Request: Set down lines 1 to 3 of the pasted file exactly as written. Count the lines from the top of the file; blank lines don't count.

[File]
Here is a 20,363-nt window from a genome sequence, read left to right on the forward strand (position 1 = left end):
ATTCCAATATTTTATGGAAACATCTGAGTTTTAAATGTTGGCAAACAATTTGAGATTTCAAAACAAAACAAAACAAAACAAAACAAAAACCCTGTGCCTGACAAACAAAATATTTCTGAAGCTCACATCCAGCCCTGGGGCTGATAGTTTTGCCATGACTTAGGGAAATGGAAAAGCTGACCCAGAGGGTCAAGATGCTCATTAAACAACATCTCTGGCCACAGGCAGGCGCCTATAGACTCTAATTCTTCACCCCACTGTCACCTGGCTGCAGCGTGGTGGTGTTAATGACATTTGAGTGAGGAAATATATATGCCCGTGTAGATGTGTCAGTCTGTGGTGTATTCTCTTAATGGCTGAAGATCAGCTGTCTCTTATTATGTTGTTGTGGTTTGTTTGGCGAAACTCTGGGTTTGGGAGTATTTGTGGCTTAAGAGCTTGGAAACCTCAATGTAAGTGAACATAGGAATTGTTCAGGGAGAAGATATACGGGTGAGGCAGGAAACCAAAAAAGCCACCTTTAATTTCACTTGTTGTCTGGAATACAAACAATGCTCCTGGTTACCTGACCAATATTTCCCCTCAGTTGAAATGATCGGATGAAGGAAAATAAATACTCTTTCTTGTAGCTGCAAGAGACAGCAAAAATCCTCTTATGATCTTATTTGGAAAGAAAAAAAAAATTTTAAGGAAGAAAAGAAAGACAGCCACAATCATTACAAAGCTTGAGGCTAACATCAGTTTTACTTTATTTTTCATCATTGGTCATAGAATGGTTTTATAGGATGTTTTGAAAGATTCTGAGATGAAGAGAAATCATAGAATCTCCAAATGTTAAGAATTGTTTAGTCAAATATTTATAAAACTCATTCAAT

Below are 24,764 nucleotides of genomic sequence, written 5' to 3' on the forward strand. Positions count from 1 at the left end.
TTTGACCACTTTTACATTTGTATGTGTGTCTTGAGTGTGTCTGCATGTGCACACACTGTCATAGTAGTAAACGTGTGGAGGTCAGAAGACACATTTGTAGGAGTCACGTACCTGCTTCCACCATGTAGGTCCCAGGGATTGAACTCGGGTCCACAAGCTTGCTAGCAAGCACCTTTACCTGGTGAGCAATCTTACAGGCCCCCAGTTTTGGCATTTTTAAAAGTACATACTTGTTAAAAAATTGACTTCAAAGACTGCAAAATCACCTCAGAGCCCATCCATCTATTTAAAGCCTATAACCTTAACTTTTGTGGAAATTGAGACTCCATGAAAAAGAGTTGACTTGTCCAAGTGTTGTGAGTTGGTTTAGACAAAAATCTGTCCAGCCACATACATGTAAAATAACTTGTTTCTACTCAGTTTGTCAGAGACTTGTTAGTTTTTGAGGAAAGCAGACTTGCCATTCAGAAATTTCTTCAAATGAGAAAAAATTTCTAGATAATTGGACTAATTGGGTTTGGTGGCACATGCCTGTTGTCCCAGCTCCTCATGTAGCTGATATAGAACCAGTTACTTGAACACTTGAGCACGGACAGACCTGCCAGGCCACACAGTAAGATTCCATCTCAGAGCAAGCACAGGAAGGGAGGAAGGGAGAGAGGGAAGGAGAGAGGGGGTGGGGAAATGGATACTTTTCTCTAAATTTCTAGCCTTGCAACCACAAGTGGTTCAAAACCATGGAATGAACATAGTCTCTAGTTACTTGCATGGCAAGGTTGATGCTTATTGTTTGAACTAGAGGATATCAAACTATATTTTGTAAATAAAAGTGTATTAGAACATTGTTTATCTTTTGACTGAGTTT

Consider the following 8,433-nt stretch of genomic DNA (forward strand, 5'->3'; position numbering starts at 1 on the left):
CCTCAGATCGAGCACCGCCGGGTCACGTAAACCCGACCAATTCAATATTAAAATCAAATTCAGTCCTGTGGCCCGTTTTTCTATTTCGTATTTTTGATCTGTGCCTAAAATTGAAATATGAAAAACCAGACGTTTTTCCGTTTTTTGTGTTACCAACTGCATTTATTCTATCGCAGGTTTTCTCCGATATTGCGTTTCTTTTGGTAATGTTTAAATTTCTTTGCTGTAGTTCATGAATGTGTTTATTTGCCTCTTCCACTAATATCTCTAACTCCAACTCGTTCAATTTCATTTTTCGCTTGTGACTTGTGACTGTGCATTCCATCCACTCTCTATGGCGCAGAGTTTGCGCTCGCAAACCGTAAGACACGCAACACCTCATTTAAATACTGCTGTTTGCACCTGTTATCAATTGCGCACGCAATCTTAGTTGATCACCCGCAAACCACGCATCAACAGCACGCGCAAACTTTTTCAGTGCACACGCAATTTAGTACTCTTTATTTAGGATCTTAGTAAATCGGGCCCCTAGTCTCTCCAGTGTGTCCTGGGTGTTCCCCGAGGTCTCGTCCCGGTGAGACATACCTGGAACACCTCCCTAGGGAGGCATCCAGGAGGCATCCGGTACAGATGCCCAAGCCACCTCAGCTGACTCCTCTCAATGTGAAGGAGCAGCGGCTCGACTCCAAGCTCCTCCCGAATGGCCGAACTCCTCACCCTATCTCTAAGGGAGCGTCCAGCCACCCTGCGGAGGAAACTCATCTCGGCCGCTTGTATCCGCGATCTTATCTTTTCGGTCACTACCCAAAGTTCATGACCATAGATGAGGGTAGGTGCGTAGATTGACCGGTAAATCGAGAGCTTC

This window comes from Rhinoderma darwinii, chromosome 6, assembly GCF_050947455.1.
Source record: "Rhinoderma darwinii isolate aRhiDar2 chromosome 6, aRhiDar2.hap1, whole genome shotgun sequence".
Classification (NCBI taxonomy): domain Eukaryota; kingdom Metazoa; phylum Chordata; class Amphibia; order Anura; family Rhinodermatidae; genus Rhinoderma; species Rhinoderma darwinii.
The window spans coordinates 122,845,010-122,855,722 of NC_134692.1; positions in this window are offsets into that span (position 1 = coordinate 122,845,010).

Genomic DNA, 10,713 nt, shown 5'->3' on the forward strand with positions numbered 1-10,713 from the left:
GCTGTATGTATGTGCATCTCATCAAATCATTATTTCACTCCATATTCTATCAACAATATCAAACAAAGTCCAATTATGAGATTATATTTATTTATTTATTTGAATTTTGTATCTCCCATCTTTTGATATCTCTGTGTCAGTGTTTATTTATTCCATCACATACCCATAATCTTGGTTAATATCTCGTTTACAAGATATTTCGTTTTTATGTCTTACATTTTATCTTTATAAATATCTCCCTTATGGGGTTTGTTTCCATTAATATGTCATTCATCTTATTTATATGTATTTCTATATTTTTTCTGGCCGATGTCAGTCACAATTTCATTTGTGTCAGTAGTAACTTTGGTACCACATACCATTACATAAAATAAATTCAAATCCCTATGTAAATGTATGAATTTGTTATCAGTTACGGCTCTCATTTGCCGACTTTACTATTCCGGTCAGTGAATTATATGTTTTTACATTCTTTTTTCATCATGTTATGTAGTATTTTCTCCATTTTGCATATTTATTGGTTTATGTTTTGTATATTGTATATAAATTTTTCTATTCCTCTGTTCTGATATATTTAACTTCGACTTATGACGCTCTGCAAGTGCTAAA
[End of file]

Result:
Here is a 20,363-nt window from a genome sequence, read left to right on the forward strand (position 1 = left end):
ATTCCAATATTTTATGGAAACATCTGAGTTTTAAATGTTGGCAAACAATTTGAGATTTCAAAACAAAACAAAACAAAACAAAACAAAAACCCTGTGCCTGACAAACAAAATATTTCTGAAGCTCACATCCAGCCCTGGGGCTGATAGTTTTGCCATGACTTAGGGAAATGGAAAAGCTGACCCAGAGGGTCAAGATGCTCATTAAACAACATCTCTGGCCACAGGCAGGCGCCTATAGACTCTAATTCTTCACCCCACTGTCACCTGGCTGCAGCGTGGTGGTGTTAATGACATTTGAGTGAGGAAATATATATGCCCGTGTAGATGTGTCAGTCTGTGGTGTATTCTCTTAATGGCTGAAGATCAGCTGTCTCTTATTATGTTGTTGTGGTTTGTTTGGCGAAACTCTGGGTTTGGGAGTATTTGTGGCTTAAGAGCTTGGAAACCTCAATGTAAGTGAACATAGGAATTGTTCAGGGAGAAGATATACGGGTGAGGCAGGAAACCAAAAAAGCCACCTTTAATTTCACTTGTTGTCTGGAATACAAACAATGCTCCTGGTTACCTGACCAATATTTCCCCTCAGTTGAAATGATCGGATGAAGGAAAATAAATACTCTTTCTTGTAGCTGCAAGAGACAGCAAAAATCCTCTTATGATCTTATTTGGAAAGAAAAAAAAAATTTTAAGGAAGAAAAGAAAGACAGCCACAATCATTACAAAGCTTGAGGCTAACATCAGTTTTACTTTATTTTTCATCATTGGTCATAGAATGGTTTTATAGGATGTTTTGAAAGATTCTGAGATGAAGAGAAATCATAGAATCTCCAAATGTTAAGAATTGTTTAGTCAAATATTTATAAAACTCATTCAAT

Below are 24,764 nucleotides of genomic sequence, written 5' to 3' on the forward strand. Positions count from 1 at the left end.